Here’s some experts’ key points from the following guidance passage:
You must do a seal check -You ever seen anyone do that when they put on an N95 as they enter Whole Foods? Of course not. Because nobody knows this.
Don’t reuse them because they’re reservoirs for disease - That means do not pop on the same mask you’ve been wearing for a week to attend yoga, ladies.
Respirators are for source control - Like masks, they keep sick people from getting others sick.
A separate section makes other important points.
Note that the experts write that “fit-tested respirators” are “expected” to filter air better than masks. Now ask yourself this question, How many people do I know running around with a “fit-tested” N95 respirator?
Can you name one? How about two?
Actually, you don’t need to ask a friend if their respirator is fit tested. Just look to see if they have grooves on their faces, as happens when healthcare workers wear fitted respirators.
In sum, these experts are telling you that N95s don’t really work at all unless they’ve been fit-tested, never soiled, and used only once. Meanwhile, I’ve encountered numerous people walking around with a ratty N95 stuffed into their pocket or purse, and getting pissed off if others don’t have one.
This next passage is quite interesting.
The experts told the CDC’s DHQP (Division of Healthcare Quality Promotion) to do three systematic reviews to answer questions that still have scientific uncertainty. The CDC’s own scientist found no difference between N95 respirators and masks in stopping virus spread, as did CDC researchers in a systematic review.
So the experts advised the CDC to do another systematic review to clear up any lingering doubts.
The CDC responded on their blog last week, telling the experts that nobody should ask if respirators work better than masks, because the CDC already had that figured: N95s work better than masks, they announced.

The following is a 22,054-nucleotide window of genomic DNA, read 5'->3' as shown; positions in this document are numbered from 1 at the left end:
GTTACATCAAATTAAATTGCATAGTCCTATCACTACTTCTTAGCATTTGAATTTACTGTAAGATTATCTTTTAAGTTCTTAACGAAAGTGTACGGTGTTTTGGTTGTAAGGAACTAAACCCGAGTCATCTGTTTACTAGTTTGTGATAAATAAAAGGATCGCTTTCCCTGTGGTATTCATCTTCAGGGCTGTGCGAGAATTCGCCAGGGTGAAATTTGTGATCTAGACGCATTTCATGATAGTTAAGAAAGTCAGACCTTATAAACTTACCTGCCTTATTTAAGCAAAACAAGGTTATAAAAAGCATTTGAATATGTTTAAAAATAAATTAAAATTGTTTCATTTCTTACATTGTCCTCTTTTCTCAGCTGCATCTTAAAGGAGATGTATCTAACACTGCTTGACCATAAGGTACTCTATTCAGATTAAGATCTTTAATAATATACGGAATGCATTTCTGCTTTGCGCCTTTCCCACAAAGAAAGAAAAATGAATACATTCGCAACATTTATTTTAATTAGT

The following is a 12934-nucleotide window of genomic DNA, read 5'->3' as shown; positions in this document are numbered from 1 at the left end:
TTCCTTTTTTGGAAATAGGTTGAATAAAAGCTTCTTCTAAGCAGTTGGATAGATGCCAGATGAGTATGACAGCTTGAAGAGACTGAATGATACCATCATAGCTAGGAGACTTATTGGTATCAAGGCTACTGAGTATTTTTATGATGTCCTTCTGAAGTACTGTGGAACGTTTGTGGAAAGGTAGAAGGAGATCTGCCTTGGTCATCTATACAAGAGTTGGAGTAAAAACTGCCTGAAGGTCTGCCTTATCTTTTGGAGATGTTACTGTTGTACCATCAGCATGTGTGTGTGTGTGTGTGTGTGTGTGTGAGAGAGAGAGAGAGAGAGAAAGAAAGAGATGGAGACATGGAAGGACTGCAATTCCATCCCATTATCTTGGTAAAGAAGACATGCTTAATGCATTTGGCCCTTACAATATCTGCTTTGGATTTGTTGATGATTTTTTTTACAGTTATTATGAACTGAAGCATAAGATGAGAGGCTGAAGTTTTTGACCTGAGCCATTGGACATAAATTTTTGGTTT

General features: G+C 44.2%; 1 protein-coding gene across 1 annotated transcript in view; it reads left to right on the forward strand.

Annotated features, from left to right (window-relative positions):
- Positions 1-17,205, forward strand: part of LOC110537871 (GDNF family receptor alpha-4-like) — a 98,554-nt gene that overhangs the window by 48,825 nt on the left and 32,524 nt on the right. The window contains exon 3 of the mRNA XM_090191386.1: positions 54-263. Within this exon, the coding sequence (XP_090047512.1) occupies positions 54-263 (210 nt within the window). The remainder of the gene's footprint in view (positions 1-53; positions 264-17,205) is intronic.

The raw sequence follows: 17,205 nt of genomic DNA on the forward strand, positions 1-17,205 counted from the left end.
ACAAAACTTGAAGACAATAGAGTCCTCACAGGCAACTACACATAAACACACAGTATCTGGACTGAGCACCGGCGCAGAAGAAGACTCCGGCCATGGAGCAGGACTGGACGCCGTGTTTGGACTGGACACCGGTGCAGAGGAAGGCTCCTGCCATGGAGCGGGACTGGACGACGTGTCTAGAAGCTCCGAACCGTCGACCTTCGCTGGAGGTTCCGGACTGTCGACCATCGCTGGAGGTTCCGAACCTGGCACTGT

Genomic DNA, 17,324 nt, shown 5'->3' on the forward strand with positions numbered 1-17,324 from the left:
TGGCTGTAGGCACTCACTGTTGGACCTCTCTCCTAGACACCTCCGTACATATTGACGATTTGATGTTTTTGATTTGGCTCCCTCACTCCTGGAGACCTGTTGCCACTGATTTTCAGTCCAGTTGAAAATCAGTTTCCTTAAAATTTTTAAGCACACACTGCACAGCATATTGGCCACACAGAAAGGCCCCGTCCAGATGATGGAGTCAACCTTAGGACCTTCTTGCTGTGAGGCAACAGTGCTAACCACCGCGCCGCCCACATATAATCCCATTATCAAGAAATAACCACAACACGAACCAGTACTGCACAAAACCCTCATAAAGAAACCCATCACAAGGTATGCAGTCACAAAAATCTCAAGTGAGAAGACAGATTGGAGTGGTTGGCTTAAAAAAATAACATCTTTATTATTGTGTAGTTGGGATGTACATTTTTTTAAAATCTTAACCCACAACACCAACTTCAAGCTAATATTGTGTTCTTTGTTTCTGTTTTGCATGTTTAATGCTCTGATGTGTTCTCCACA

Well, I checked out the CDC’s assertions countering the experts, and guess what I found? Fact check, wrong!
A few months before the COVID outbreak, researchers published a randomized clinical trial in JAMA comparing N95 respirators versus masks to see if they stopped healthcare workers from getting the flu. Guess what they found?
Two years ago, a large group of Canadian researchers published another high quality clinical trial in the journal “Annals of Internal Medicine” that examined whether N95 respirators performed better than masks. This time they tested to see if the N95s worked better at stopping spread of COVID.
You know what they found? There doesn’t seem to be any difference.
In other words, people preaching that N95 respirators provide superior protection against viruses are doing so without any real evidence.
“Decisions about human health, in particular with complex interventions, are based on studies in humans and thus a randomized trial in the setting described represents the gold standard,” the study authors noted. “The fact that the difference between medical masks and N95 respirators was not substantial and that there was no safety difference provides the ultimate demonstration.”
I’m not really sure what happened or what we do next. But something weird took place in America where liberal elites began messaging among themselves “masks work.” They then grew this into a crusade. Again, I don’t know why.
Even much quoted book author, Laurie Garrett, got in on the act.
Back in 1994, Garrett published the bestseller “The Coming Plague” and became everyone’s favorite journalist who “predicted” COVID after the pandemic started.
“She warned of the virus decades ago,” Anderson Cooper exclaimed in a breathless CNN report.
Yet Garrett “forgot” her own reporting and pivoted, like every other liberal elite, and began promoting masks, once the “masks work” campaign took hold.
Compare this 2018 tweet to one Garret sent just a few days ago.
The future everyone should fear is that the fanatics chanting “masks work” are going to get someone killed. When a new pandemic happens—and one will—they’ve taught people that a super deadly virus, even one worse than COVID, doesn’t really mater.
Just put on a mask and go about your business, because “masks work.” What a horror story that will be.